Often when a woman has breast cancer, all the attention is
focussed on her. You may be angry, shocked, disappointed,
irritable or just 'not yourself'. You may have physical responses
just thinking about what is happening to your partner or your
If you are a partner
Partners often find cancer really hard to deal with. In some
cases the partner is hit even harder than the women who has
cancer. You may be asking, why not me?
Make sure you get support for yourself. This need not necessarily
be a formal group - anyone you feel you can talk to in confidence
will do. It helps if they have experience in dealing with
cancer or breast cancer through someone in their own family.
Your partner may not want to say some things in front of
you and this may make you uncomfortable. , There may also
be things you can't easily say in front of her or other family
Sometimes it is easier to talk to someone else. You may find
it easier to talk about your fears for the future with someone
who isn't directly involved. This doesn't mean you shouldn't
talk about such things with your partner. But it will help
you to sort out your feelings.
While you may find it extremely difficult, even feeling "selfish"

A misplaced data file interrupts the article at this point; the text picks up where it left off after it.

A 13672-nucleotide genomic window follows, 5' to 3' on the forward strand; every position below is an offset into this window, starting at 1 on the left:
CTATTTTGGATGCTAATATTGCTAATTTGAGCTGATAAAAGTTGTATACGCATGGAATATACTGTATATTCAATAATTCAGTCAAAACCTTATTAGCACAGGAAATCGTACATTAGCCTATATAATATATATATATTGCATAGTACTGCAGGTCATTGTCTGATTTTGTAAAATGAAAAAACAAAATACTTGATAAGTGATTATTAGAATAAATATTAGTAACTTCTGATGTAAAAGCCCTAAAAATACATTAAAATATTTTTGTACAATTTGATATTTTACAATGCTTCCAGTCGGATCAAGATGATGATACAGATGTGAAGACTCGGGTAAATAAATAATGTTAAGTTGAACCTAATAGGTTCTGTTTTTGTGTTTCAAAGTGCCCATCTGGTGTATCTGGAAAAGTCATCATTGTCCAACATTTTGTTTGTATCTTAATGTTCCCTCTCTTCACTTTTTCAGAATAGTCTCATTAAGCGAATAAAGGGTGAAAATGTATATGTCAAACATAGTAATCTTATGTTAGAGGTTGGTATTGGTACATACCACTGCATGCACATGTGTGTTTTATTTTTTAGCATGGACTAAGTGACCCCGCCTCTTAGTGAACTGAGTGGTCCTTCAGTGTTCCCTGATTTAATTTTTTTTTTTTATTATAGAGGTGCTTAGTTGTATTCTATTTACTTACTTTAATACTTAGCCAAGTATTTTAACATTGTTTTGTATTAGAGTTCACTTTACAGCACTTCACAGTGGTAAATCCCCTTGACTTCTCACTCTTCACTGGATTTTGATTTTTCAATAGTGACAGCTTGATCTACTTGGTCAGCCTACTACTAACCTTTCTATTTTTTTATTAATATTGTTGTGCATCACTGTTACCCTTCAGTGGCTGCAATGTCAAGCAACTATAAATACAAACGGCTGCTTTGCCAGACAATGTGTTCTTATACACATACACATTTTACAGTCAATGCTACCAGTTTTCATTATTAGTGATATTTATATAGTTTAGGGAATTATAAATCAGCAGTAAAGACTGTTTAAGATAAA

asking for help when you're not the one who is sick, it is
in your partner's interests even more than your own that you
get the right kind of support for yourself.
Don't try to do too much and do what you can to help manage
your own feelings:
- Try to stay healthy.
- Look after yourself emotionally and don't push yourself
- Take time to do things you normally do for yourself that
help relieve pressure (play golf or go fishing if that helps).
The time you take out for yourself will give you strength
to help your partner
- Share your feelings with someone you trust. Talking about
what is happening helps reduce stress
- Involve friends and family to help share some of the daily
activities e.g. cooking, laundry etc.
- It's OK to admit to not being strong all the time
- If you are caring for a partner with metastatic cancer,
take a break from being a carer. Speak to the doctor, nurse
or social worker about respite care. This type of care is
provided by people with special training, in a hospice setting,
for a specific period of time
If you are a child
You may feel like your life is turned upside down. You may
be afraid your mum will die. She may not be around so much
or may spend time in hospital or in bed. She or your father
may keep asking you to be quiet, do extra things around the
house or stay with friends after school.
Here are a couple of websites which you may find helpful:
is a site for friends and families of women with cancer
is an organization which has been formed to help families
and children better understand the effects of cancer and chemotherapy
in a parent.